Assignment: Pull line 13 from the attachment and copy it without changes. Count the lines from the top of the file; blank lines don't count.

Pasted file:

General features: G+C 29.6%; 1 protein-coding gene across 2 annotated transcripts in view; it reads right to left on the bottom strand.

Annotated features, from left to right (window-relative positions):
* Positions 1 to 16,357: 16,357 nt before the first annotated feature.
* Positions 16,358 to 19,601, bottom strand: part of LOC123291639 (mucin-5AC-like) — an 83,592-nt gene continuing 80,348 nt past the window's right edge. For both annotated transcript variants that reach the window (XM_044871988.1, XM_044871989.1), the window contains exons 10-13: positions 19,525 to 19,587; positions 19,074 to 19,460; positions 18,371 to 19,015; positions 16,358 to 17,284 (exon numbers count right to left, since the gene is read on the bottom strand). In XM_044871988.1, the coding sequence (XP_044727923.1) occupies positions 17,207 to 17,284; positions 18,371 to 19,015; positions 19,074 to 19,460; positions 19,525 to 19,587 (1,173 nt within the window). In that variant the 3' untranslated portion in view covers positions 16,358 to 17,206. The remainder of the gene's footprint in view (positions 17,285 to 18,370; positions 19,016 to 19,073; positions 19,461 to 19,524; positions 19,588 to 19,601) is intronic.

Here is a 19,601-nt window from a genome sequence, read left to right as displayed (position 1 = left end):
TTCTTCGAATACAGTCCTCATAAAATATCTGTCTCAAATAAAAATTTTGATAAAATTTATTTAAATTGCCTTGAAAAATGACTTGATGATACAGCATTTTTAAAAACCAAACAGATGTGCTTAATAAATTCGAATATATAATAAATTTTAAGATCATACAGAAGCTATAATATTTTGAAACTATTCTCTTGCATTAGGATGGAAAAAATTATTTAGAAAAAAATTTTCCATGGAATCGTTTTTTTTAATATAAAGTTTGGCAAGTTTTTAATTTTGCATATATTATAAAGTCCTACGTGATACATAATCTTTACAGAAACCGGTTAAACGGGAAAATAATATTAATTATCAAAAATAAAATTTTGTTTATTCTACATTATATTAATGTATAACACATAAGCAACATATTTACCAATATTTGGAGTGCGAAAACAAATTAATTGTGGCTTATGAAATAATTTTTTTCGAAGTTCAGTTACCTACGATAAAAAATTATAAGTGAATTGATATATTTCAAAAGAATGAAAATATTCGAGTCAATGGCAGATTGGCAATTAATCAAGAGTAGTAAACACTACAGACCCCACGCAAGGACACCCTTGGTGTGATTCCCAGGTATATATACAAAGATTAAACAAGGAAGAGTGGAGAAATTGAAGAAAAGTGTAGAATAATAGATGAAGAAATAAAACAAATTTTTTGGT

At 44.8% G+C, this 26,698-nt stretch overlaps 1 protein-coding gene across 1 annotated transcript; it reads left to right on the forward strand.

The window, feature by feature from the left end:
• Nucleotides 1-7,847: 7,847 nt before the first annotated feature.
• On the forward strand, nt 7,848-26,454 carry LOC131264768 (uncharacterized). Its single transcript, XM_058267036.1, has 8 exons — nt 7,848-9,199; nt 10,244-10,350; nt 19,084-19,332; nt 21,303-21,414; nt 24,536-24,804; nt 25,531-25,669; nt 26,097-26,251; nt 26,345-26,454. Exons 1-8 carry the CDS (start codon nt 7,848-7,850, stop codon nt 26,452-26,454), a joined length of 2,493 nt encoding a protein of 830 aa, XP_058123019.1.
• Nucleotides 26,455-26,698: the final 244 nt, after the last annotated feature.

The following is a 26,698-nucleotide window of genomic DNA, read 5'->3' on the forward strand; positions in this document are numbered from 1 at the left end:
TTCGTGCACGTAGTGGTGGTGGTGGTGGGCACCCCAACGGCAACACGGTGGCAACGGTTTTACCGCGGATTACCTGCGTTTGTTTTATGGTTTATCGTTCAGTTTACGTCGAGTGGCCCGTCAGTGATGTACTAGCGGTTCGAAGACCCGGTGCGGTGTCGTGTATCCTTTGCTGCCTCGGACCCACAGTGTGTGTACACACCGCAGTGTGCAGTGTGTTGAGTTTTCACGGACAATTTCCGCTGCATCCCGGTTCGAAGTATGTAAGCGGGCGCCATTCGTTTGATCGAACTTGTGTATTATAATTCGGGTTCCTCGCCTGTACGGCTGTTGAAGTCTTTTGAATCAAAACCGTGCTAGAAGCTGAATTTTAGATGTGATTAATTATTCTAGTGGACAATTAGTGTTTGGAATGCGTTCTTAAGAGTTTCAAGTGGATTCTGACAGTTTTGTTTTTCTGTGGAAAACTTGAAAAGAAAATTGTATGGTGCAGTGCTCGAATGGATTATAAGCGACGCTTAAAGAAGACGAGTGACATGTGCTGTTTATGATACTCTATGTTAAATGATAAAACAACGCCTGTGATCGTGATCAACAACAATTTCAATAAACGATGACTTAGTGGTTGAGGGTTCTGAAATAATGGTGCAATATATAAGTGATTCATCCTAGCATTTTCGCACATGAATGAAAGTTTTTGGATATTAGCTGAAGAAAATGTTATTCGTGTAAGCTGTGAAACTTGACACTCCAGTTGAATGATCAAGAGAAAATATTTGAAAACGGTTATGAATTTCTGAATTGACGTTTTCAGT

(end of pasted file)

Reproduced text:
TTCGTGCACGTAGTGGTGGTGGTGGTGGGCACCCCAACGGCAACACGGTGGCAACGGTTTTACCGCGGATTACCTGCGTTTGTTTTATGGTTTATCGTTCAGTTTACGTCGAGTGGCCCGTCAGTGATGTACTAGCGGTTCGAAGACCCGGTGCGGTGTCGTGTATCCTTTGCTGCCTCGGACCCACAGTGTGTGTACACACCGCAGTGTGCAGTGTGTTGAGTTTTCACGGACAATTTCCGCTGCATCCCGGTTCGAAGTATGTAAGCGGGCGCCATTCGTTTGATCGAACTTGTGTATTATAATTCGGGTTCCTCGCCTGTACGGCTGTTGAAGTCTTTTGAATCAAAACCGTGCTAGAAGCTGAATTTTAGATGTGATTAATTATTCTAGTGGACAATTAGTGTTTGGAATGCGTTCTTAAGAGTTTCAAGTGGATTCTGACAGTTTTGTTTTTCTGTGGAAAACTTGAAAAGAAAATTGTATGGTGCAGTGCTCGAATGGATTATAAGCGACGCTTAAAGAAGACGAGTGACATGTGCTGTTTATGATACTCTATGTTAAATGATAAAACAACGCCTGTGATCGTGATCAACAACAATTTCAATAAACGATGACTTAGTGGTTGAGGGTTCTGAAATAATGGTGCAATATATAAGTGATTCATCCTAGCATTTTCGCACATGAATGAAAGTTTTTGGATATTAGCTGAAGAAAATGTTATTCGTGTAAGCTGTGAAACTTGACACTCCAGTTGAATGATCAAGAGAAAATATTTGAAAACGGTTATGAATTTCTGAATTGACGTTTTCAGT